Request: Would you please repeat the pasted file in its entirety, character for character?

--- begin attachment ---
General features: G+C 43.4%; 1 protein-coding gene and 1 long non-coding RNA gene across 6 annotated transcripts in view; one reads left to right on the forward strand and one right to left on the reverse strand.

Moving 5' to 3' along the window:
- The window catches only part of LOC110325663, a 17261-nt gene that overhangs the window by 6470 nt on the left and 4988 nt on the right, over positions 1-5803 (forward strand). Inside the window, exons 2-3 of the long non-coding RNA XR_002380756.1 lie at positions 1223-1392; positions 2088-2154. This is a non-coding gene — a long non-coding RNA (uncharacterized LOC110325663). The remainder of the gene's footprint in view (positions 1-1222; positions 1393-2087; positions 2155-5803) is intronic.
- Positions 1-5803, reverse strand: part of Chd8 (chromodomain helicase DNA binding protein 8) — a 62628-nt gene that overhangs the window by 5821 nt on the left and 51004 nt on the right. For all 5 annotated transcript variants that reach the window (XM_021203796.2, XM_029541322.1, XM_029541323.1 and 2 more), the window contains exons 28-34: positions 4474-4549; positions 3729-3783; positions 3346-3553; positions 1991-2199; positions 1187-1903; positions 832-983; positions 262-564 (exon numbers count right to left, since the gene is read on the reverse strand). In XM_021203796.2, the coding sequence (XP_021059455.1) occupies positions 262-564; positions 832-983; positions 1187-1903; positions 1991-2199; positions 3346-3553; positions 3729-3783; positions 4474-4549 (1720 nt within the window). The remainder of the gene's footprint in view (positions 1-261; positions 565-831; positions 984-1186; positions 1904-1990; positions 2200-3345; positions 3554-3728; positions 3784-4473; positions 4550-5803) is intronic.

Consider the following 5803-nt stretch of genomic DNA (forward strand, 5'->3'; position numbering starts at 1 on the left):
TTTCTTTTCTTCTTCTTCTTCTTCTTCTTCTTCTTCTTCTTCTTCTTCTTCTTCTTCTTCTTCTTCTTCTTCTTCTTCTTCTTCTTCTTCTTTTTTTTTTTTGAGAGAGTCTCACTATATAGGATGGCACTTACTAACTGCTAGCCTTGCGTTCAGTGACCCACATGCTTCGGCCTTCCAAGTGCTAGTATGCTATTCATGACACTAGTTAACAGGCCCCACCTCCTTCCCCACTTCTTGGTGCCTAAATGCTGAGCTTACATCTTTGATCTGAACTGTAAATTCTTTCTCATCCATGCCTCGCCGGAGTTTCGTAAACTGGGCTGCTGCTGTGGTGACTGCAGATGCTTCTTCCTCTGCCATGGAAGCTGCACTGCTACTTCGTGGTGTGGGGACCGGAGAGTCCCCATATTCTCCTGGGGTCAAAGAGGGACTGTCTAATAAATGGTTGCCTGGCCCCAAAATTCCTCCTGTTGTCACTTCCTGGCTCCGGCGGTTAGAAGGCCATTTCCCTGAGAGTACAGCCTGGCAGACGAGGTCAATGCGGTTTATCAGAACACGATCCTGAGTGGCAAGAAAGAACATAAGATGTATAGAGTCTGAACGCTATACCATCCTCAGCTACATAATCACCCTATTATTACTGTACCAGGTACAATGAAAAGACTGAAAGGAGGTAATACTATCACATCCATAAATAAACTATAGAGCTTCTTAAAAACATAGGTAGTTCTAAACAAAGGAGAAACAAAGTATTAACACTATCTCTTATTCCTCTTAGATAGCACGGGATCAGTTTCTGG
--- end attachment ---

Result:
General features: G+C 43.4%; 1 protein-coding gene and 1 long non-coding RNA gene across 6 annotated transcripts in view; one reads left to right on the forward strand and one right to left on the reverse strand.

Moving 5' to 3' along the window:
- The window catches only part of LOC110325663, a 17261-nt gene that overhangs the window by 6470 nt on the left and 4988 nt on the right, over positions 1-5803 (forward strand). Inside the window, exons 2-3 of the long non-coding RNA XR_002380756.1 lie at positions 1223-1392; positions 2088-2154. This is a non-coding gene — a long non-coding RNA (uncharacterized LOC110325663). The remainder of the gene's footprint in view (positions 1-1222; positions 1393-2087; positions 2155-5803) is intronic.
- Positions 1-5803, reverse strand: part of Chd8 (chromodomain helicase DNA binding protein 8) — a 62628-nt gene that overhangs the window by 5821 nt on the left and 51004 nt on the right. For all 5 annotated transcript variants that reach the window (XM_021203796.2, XM_029541322.1, XM_029541323.1 and 2 more), the window contains exons 28-34: positions 4474-4549; positions 3729-3783; positions 3346-3553; positions 1991-2199; positions 1187-1903; positions 832-983; positions 262-564 (exon numbers count right to left, since the gene is read on the reverse strand). In XM_021203796.2, the coding sequence (XP_021059455.1) occupies positions 262-564; positions 832-983; positions 1187-1903; positions 1991-2199; positions 3346-3553; positions 3729-3783; positions 4474-4549 (1720 nt within the window). The remainder of the gene's footprint in view (positions 1-261; positions 565-831; positions 984-1186; positions 1904-1990; positions 2200-3345; positions 3554-3728; positions 3784-4473; positions 4550-5803) is intronic.

Consider the following 5803-nt stretch of genomic DNA (forward strand, 5'->3'; position numbering starts at 1 on the left):
TTTCTTTTCTTCTTCTTCTTCTTCTTCTTCTTCTTCTTCTTCTTCTTCTTCTTCTTCTTCTTCTTCTTCTTCTTCTTCTTCTTCTTCTTCTTTTTTTTTTTTGAGAGAGTCTCACTATATAGGATGGCACTTACTAACTGCTAGCCTTGCGTTCAGTGACCCACATGCTTCGGCCTTCCAAGTGCTAGTATGCTATTCATGACACTAGTTAACAGGCCCCACCTCCTTCCCCACTTCTTGGTGCCTAAATGCTGAGCTTACATCTTTGATCTGAACTGTAAATTCTTTCTCATCCATGCCTCGCCGGAGTTTCGTAAACTGGGCTGCTGCTGTGGTGACTGCAGATGCTTCTTCCTCTGCCATGGAAGCTGCACTGCTACTTCGTGGTGTGGGGACCGGAGAGTCCCCATATTCTCCTGGGGTCAAAGAGGGACTGTCTAATAAATGGTTGCCTGGCCCCAAAATTCCTCCTGTTGTCACTTCCTGGCTCCGGCGGTTAGAAGGCCATTTCCCTGAGAGTACAGCCTGGCAGACGAGGTCAATGCGGTTTATCAGAACACGATCCTGAGTGGCAAGAAAGAACATAAGATGTATAGAGTCTGAACGCTATACCATCCTCAGCTACATAATCACCCTATTATTACTGTACCAGGTACAATGAAAAGACTGAAAGGAGGTAATACTATCACATCCATAAATAAACTATAGAGCTTCTTAAAAACATAGGTAGTTCTAAACAAAGGAGAAACAAAGTATTAACACTATCTCTTATTCCTCTTAGATAGCACGGGATCAGTTTCTGG